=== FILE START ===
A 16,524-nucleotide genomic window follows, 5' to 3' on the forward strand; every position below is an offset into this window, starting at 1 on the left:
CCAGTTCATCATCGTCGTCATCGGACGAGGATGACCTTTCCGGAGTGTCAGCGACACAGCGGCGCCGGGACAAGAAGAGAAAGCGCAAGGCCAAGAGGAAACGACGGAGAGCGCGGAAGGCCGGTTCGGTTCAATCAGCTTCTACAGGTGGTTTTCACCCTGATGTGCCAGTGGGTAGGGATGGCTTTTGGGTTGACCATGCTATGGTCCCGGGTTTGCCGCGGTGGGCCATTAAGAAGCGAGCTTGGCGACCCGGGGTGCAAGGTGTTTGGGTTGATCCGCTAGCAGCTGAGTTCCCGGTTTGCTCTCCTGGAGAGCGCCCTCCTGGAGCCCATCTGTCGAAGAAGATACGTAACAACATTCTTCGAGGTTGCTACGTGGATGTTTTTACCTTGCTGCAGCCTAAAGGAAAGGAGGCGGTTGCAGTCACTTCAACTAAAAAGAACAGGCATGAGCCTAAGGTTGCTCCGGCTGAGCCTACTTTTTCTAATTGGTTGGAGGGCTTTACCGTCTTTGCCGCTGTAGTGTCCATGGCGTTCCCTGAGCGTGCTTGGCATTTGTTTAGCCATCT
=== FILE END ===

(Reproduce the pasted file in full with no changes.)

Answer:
A 16,524-nucleotide genomic window follows, 5' to 3' on the forward strand; every position below is an offset into this window, starting at 1 on the left:
CCAGTTCATCATCGTCGTCATCGGACGAGGATGACCTTTCCGGAGTGTCAGCGACACAGCGGCGCCGGGACAAGAAGAGAAAGCGCAAGGCCAAGAGGAAACGACGGAGAGCGCGGAAGGCCGGTTCGGTTCAATCAGCTTCTACAGGTGGTTTTCACCCTGATGTGCCAGTGGGTAGGGATGGCTTTTGGGTTGACCATGCTATGGTCCCGGGTTTGCCGCGGTGGGCCATTAAGAAGCGAGCTTGGCGACCCGGGGTGCAAGGTGTTTGGGTTGATCCGCTAGCAGCTGAGTTCCCGGTTTGCTCTCCTGGAGAGCGCCCTCCTGGAGCCCATCTGTCGAAGAAGATACGTAACAACATTCTTCGAGGTTGCTACGTGGATGTTTTTACCTTGCTGCAGCCTAAAGGAAAGGAGGCGGTTGCAGTCACTTCAACTAAAAAGAACAGGCATGAGCCTAAGGTTGCTCCGGCTGAGCCTACTTTTTCTAATTGGTTGGAGGGCTTTACCGTCTTTGCCGCTGTAGTGTCCATGGCGTTCCCTGAGCGTGCTTGGCATTTGTTTAGCCATCT